What does the team behind Alo—still one of the toughest tables to book in all of Toronto—do for its encore? Open a diminutive, no-reservations diner, of course. But this is no ordinary lunch counter: the 38-seat space is straight from the pages of a Restoration Hardware catalogue. The staff wear denim, bow ties and Adidas sneakers. Gucci Mane plays in the background. And the menu features comfort-food classics with frills aplenty. The burger, served on a house-baked potato roll, sports a blanket of fried Beaufort cheese and a base layer of sautéed onions; together, they create an almost polyrhythmic crunch. Matthew Betsch’s dishes jump through eras and continents—iceberg wedge salad, clams casino, charred chorizo with eggplant and halloumi— but the results are just as polished as the stainless steel spoons that stir the highball cocktails, including one that blends Burdock’s Vermont ale with a splash of herbal China China. Both the towering apple pie
parfait and the brick of lemon meringue pie mandate the saving of room for dessert. 163 Spadina Ave., 1st flr., 416-260-3444.
The Anne Boleyn
The latest member of the Parts and Labour family is this massive gastropub in the Entertainment District. No expense has been spared on the space: the soaring room can accommodate nearly 200 guests in leather banquettes and at marble-topped tables. The menu is full of traditional British pub grub, including fish and chips, chicken tikka masala, and bangers and mash. There are also a few well-made salads, a perfectly done flatiron steak with triple-cooked fries, and a P&L burger, of course. Flat-screens broadcast sports games, which patrons are happy to take in while enjoying one of the nearly two-dozen beers on tap. 117 Peter St., 416-901-1536. $$VNE
This summer, Claudio Aprile transformed his last Origin location into Copetín, and on any given night you can see the MasterChef Canada judge in the open kitchen, balancing a toasted parm doily on five fat gnudi in a pool of mild reggiano broth. Given that Aprile is back at the stoves after years of sacrificing hands-on control to expansion, it’s surprising that so many of his dishes lack the punch and flavour precision he’s known for: those gnudi need salt, and lobster ceviche bathing in a bland Chartreuse tigre de leche could do with a hit of lime. Yet an exquisitely charred octopus tendril dotted with jicama and grapefruit cubes and swiped with parakeet-green coconut curry is a reminder of what Aprile can do: turn an ingredient that’s on every other menu in the city into something dazzlingly multicultural and alive. 107 King St. E., 416-603-8009. $$$WOVA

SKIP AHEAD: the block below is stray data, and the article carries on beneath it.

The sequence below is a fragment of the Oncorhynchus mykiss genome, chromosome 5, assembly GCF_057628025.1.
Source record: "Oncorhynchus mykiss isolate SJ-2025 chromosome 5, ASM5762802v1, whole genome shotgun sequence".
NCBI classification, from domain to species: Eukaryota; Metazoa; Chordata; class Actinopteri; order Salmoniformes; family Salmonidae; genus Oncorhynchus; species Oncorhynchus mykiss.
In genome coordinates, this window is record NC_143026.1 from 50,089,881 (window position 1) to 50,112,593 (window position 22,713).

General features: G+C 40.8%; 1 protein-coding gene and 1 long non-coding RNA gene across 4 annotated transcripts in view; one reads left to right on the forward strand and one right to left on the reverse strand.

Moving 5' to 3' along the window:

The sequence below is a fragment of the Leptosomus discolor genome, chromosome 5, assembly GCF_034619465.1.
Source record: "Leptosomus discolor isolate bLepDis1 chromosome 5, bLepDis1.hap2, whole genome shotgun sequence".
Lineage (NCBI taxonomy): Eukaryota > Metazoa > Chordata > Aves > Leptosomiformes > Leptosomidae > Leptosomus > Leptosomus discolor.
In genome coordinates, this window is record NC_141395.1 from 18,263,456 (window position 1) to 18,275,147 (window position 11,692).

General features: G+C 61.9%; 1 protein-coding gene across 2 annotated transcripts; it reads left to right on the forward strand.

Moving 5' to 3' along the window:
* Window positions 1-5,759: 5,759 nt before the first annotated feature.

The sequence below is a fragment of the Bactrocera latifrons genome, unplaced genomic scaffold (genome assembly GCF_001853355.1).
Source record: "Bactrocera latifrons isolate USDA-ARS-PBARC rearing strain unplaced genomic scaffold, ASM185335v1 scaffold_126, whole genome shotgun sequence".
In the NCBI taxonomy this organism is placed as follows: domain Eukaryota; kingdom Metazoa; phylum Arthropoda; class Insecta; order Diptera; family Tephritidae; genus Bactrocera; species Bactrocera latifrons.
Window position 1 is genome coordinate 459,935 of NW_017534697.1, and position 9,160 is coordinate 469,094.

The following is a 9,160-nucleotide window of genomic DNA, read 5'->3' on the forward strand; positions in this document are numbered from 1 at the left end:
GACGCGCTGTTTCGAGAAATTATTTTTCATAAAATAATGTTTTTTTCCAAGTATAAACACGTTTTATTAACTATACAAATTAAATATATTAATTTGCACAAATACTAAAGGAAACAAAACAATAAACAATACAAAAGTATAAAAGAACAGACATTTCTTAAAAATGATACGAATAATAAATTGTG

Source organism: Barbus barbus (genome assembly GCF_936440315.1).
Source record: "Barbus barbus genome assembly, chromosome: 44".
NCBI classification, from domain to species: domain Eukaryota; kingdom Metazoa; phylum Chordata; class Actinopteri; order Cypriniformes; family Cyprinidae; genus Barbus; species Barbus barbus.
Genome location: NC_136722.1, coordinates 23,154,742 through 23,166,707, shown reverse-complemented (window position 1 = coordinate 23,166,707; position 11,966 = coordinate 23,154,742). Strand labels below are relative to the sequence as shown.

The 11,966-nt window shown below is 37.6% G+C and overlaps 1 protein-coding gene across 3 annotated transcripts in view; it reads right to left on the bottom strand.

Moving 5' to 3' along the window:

The middle child of Momofuku’s three Toronto restaurants, Daisho¯ is also the most consistently rewarding. Its à la carte menu has a few of David Chang’s greatest
hits—buns, kimchee, ham and red-eye mayo—but it’s also rich with Ontario-raised meats and produce. The braised beef short rib is a lusty cut, served with two pucks of arancini made, ingeniously, from vinegary sushi rice. And a ruler-length slab of rainbow trout in a sambal emulsion was easily one of the top fish dishes of the summer. The wine list places well-curated Ontario picks on the same pedestal as some of the world’s great grapes, and there remains no better group dining experience in town than the kitchen’s large-format bö ssam extravaganza, which showcases an entire sugarcured pork butt with a cavalcade of Korean accoutrements. 190 University Ave., 3rd flr., 647-253-6227. $$$WOAE
Chef David Lee and the Chase Hospitality Group are behind this sleekest of veggie burger joints, a quick-service spinoff of Yorkville’s Planta. Vegan and vegetarian versions of fast-food favourites include burgers and fries, shakes and floats. Standouts are deep-fried cauliflower florets slathered in Frank’s and coconut butter for a meatless take on Buffalo wings, and onion rings drizzled with a sauce that tastes like sour cream and onion chips in the best way. A patty of shredded celeriac and hearts of palm called a “crab cake” tastes nothing like crab, but it’s plenty tasty, and the bacon cheeseburger is satisfying, but there’s nothing bacony or cheesy about it—though as far as vegans are concerned, that’s probably a good thing. 4 Temperance St., 647-348-7000. $V